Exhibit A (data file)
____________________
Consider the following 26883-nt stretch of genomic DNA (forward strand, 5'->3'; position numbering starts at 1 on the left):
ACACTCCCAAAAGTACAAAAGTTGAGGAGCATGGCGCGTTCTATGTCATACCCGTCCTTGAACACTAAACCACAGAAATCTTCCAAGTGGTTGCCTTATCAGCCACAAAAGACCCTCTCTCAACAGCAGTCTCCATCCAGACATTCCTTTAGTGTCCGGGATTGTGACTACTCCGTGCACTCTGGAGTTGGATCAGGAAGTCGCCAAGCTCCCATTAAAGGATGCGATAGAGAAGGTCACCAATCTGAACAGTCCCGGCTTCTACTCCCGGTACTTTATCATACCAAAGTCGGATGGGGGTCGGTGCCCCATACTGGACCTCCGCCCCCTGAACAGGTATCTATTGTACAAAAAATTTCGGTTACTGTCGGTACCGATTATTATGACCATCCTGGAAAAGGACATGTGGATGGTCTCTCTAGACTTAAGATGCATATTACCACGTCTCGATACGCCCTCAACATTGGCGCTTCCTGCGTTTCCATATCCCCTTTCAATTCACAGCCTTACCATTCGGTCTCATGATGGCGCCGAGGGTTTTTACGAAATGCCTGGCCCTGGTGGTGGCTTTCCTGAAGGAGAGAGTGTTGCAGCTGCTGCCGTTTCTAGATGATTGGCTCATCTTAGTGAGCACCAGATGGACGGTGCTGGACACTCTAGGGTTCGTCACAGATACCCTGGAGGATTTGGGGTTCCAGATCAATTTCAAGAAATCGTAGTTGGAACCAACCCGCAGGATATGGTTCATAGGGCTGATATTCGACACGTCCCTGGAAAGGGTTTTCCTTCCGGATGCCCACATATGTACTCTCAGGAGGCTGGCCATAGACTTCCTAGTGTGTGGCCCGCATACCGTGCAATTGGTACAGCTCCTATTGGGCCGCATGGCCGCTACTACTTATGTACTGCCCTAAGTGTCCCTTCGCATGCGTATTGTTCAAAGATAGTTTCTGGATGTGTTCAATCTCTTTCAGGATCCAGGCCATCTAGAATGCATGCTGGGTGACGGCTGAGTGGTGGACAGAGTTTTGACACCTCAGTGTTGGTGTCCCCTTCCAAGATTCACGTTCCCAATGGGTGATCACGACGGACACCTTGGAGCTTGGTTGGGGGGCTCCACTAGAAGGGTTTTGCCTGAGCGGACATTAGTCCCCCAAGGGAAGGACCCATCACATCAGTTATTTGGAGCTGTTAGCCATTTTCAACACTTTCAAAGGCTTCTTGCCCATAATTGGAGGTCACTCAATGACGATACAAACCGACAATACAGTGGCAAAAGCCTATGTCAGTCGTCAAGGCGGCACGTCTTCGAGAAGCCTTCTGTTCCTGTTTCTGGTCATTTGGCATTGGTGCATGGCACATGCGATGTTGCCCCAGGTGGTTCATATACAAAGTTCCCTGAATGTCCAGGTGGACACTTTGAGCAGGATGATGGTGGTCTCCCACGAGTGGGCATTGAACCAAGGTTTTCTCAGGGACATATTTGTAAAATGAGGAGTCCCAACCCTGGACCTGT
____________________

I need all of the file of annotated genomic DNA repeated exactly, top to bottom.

Consider the following 26883-nt stretch of genomic DNA (forward strand, 5'->3'; position numbering starts at 1 on the left):
ACACTCCCAAAAGTACAAAAGTTGAGGAGCATGGCGCGTTCTATGTCATACCCGTCCTTGAACACTAAACCACAGAAATCTTCCAAGTGGTTGCCTTATCAGCCACAAAAGACCCTCTCTCAACAGCAGTCTCCATCCAGACATTCCTTTAGTGTCCGGGATTGTGACTACTCCGTGCACTCTGGAGTTGGATCAGGAAGTCGCCAAGCTCCCATTAAAGGATGCGATAGAGAAGGTCACCAATCTGAACAGTCCCGGCTTCTACTCCCGGTACTTTATCATACCAAAGTCGGATGGGGGTCGGTGCCCCATACTGGACCTCCGCCCCCTGAACAGGTATCTATTGTACAAAAAATTTCGGTTACTGTCGGTACCGATTATTATGACCATCCTGGAAAAGGACATGTGGATGGTCTCTCTAGACTTAAGATGCATATTACCACGTCTCGATACGCCCTCAACATTGGCGCTTCCTGCGTTTCCATATCCCCTTTCAATTCACAGCCTTACCATTCGGTCTCATGATGGCGCCGAGGGTTTTTACGAAATGCCTGGCCCTGGTGGTGGCTTTCCTGAAGGAGAGAGTGTTGCAGCTGCTGCCGTTTCTAGATGATTGGCTCATCTTAGTGAGCACCAGATGGACGGTGCTGGACACTCTAGGGTTCGTCACAGATACCCTGGAGGATTTGGGGTTCCAGATCAATTTCAAGAAATCGTAGTTGGAACCAACCCGCAGGATATGGTTCATAGGGCTGATATTCGACACGTCCCTGGAAAGGGTTTTCCTTCCGGATGCCCACATATGTACTCTCAGGAGGCTGGCCATAGACTTCCTAGTGTGTGGCCCGCATACCGTGCAATTGGTACAGCTCCTATTGGGCCGCATGGCCGCTACTACTTATGTACTGCCCTAAGTGTCCCTTCGCATGCGTATTGTTCAAAGATAGTTTCTGGATGTGTTCAATCTCTTTCAGGATCCAGGCCATCTAGAATGCATGCTGGGTGACGGCTGAGTGGTGGACAGAGTTTTGACACCTCAGTGTTGGTGTCCCCTTCCAAGATTCACGTTCCCAATGGGTGATCACGACGGACACCTTGGAGCTTGGTTGGGGGGCTCCACTAGAAGGGTTTTGCCTGAGCGGACATTAGTCCCCCAAGGGAAGGACCCATCACATCAGTTATTTGGAGCTGTTAGCCATTTTCAACACTTTCAAAGGCTTCTTGCCCATAATTGGAGGTCACTCAATGACGATACAAACCGACAATACAGTGGCAAAAGCCTATGTCAGTCGTCAAGGCGGCACGTCTTCGAGAAGCCTTCTGTTCCTGTTTCTGGTCATTTGGCATTGGTGCATGGCACATGCGATGTTGCCCCAGGTGGTTCATATACAAAGTTCCCTGAATGTCCAGGTGGACACTTTGAGCAGGATGATGGTGGTCTCCCACGAGTGGGCATTGAACCAAGGTTTTCTCAGGGACATATTTGTAAAATGAGGAGTCCCAACCCTGGACCTGT